February 15, 2030
Location Undisclosed, Eastern Seaboard, USA
"Fuck this place," spat Jessie. She looked up at me when I lifted an eyebrow to question her. "What? You hate this place too. That's it, I'm signing my paperwork." She shook her head fiercely, her red hair shimmering like fire. She was short, only five foot one, and maybe a hundred pounds. Not your usual military personnel.
Then again, we weren't in a normal branch of the military. We had both joined the Air Force, and were in the same flight during basic military training. She kicked ass, leading the way in everything. She never let her size hold her back. Especially when someone tried to talk down to her. She was a living fire, with a cute button nose seemingly just to throw people off.
"Jessie, we've only served 8 years. We have another year left on this station. Besides, it's just basic intel work. We just stare at pictures all day of shit that doesn't change. Stars or sand, either way. No change from day to day. Let's just finish up the year and then do something different."
She glared at me. "Stars? They made you pick up the HORUS Project, didn't they? When will you start standing up for yourself?! Anyway, it's not like we do cool shit like your dad or great-granddad did."
"You're just pissed off because yesterday was Valentine's day and you were stuck here. Yeah, they did cool shit but they died from the effects. My family is always neck deep in the shit, but that comes back to bite you in the ass. They both died of cancer."
She punched me. Hard. My arm knotted instantly, and I started massaging it and swearing up a storm.
She said "Fuck you. Besides, I'm the only person that's allowed to pick on you. Who's in charge of that Charlie-Foxtrot anyway?"
Okay, hang on. I should probably give a little more context. My name is Dante DeWisr. The family name is Welsh, from way, way back. Apparently we are directly related to one of the ancient kings of Wales. Or a Duke. Something royal, I think. Doesn't really matter.
The point is, we really are always in the shit. One of our ancestors led a small revolution. My great Grandfather was on the Enola Gay in 1945, when the bombs were dropped. My Dad was a firefighter in New York City on 9/11, and even pulled the future president out of the towers himself. Like the last four generations, I joined the military.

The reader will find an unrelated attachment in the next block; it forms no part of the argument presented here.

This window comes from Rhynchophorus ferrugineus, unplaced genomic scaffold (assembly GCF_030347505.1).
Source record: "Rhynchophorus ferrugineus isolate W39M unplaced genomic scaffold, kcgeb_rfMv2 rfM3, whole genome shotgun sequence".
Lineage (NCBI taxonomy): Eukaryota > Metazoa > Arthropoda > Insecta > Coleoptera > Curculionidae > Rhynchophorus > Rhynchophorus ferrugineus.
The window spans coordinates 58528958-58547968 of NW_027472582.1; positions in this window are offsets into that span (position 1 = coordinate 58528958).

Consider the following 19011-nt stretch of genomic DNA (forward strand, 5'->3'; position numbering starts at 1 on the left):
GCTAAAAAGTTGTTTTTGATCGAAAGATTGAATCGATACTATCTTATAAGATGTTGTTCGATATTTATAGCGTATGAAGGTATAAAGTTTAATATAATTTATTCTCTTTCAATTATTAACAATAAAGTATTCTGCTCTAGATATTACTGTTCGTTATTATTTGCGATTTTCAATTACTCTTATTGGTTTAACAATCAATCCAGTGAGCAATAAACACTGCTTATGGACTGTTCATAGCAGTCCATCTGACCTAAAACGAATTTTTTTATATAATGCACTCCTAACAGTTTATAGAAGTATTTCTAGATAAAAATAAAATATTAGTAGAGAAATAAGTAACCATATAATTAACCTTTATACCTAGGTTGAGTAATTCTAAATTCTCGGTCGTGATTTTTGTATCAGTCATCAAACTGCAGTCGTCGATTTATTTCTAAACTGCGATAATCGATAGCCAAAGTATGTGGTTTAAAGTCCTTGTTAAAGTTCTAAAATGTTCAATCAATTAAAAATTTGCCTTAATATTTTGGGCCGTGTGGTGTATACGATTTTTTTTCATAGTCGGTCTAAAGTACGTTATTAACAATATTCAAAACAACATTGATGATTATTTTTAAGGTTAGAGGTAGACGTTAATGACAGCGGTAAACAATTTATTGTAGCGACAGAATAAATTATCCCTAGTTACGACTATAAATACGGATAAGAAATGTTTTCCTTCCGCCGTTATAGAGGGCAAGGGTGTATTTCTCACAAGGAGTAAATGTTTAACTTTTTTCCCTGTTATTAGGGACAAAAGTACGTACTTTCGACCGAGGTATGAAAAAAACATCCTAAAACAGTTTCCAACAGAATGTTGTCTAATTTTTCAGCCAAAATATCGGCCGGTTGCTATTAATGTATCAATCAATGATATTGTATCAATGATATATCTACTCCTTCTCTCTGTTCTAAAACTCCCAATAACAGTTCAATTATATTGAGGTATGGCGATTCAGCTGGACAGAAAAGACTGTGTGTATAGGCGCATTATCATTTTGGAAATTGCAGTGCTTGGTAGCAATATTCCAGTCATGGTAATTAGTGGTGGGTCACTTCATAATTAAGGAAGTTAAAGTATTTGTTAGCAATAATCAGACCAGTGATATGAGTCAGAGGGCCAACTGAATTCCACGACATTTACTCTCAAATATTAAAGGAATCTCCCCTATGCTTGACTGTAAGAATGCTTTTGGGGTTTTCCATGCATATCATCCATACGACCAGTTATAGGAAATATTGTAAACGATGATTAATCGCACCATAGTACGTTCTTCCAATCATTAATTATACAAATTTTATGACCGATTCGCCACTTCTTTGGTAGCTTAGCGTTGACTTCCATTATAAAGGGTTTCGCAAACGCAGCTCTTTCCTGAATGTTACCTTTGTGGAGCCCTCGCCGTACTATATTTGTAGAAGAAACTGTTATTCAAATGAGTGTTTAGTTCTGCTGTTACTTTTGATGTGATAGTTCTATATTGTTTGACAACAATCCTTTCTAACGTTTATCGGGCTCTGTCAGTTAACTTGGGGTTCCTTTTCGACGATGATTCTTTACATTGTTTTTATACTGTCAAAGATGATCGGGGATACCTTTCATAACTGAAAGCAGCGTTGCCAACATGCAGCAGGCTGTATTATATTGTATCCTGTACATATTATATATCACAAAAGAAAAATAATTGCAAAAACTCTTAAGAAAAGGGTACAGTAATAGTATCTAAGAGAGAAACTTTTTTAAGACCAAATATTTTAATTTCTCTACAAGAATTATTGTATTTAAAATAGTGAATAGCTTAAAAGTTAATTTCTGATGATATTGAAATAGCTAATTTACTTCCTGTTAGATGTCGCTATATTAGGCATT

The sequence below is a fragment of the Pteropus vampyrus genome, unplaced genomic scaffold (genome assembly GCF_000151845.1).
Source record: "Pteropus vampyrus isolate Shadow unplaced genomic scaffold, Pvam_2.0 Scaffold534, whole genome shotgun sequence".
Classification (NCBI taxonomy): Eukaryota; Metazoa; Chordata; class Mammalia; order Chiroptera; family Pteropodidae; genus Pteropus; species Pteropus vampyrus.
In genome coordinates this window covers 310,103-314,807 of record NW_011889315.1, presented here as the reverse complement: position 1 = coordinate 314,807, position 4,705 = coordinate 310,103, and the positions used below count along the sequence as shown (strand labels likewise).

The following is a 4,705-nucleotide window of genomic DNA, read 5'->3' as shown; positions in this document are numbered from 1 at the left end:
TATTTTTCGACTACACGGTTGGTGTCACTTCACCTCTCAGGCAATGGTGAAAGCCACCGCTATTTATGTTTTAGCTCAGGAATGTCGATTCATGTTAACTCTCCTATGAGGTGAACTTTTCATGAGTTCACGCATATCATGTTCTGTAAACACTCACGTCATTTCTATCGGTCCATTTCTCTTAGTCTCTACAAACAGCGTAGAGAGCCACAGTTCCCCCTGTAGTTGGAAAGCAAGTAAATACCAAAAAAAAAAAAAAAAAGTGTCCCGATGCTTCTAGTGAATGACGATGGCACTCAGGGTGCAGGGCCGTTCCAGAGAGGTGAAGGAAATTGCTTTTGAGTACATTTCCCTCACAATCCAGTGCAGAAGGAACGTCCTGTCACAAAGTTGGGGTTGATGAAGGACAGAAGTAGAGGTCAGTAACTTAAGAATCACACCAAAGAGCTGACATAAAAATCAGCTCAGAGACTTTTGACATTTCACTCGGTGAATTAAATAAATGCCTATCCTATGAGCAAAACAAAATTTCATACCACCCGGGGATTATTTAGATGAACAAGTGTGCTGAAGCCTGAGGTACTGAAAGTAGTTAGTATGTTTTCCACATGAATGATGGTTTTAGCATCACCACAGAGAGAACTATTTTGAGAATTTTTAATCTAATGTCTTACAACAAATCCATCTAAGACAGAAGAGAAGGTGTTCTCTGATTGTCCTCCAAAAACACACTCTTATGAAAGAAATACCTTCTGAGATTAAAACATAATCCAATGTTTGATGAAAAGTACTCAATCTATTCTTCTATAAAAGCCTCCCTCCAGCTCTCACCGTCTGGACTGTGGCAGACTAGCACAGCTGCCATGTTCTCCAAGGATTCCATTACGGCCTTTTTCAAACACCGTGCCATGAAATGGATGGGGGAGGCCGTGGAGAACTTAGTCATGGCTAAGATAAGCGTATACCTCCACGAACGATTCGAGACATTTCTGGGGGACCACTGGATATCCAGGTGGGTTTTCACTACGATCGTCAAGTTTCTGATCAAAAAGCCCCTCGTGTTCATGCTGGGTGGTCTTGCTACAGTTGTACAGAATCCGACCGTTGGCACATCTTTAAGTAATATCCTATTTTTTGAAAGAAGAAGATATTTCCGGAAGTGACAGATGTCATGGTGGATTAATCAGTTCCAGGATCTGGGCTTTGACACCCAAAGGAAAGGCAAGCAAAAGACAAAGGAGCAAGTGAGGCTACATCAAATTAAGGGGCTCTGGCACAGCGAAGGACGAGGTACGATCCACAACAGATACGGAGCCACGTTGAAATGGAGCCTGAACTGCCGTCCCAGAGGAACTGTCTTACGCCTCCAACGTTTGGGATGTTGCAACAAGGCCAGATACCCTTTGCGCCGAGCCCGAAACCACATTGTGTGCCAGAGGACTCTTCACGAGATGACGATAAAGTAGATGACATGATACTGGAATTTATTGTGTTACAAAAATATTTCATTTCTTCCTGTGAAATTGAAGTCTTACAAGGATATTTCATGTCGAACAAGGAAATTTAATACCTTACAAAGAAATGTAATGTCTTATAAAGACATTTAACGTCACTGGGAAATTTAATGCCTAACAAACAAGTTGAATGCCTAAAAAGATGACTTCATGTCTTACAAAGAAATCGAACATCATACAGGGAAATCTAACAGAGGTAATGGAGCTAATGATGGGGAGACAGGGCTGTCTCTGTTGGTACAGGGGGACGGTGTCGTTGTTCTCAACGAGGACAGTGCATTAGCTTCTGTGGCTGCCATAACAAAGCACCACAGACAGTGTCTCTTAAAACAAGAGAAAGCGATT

My Dad went Marines. He caught a lot of shit from his Dad, who was Army. Of course, his Father had been Air Force, but he was a Pilot. I joined the Air Force too, but I went in to intelligence. So the razzing began.
Even so, my family has never really been on the radar. We were never rich, or famous. We just seemed to always show up in the right place at the right time. But we always pay for it.
So, there's a lot to live up to. But there I was, just an analyst for the Air Force in 2030. The world was pretty quiet at that point in time. National relations were well settled, and Humanity was starting to look to the stars again.
As a result, I stared at computers. Sometimes at dirt and sand, sometimes at the stars. Then I quit, which would have been a disappointment, had my family not already passed on.
My Dad was eaten away by cancer from the Twin Towers, and my Mom died of heartbreak just a year after my Dad, in 2025. I never had siblings. I stared at computers before the military, during, and after the military.
I still miss my parents. My Dad retired from the Marines, then joined the Fire Department of New York. He was forced into medical retirement after 9/11. He lost a lot of his friends that day, and was never really the same. Even so, until the cancer started taking him down, we would spar.
He wasn't huge, just five seven, and maybe one hundred eighty pounds. A good sized guy, actually. I was huge by comparison, at five ten and two twenty. He was so fast though. My reach was more of a drawback, since he would duck a shot and get in under my guard fast as greased lightning.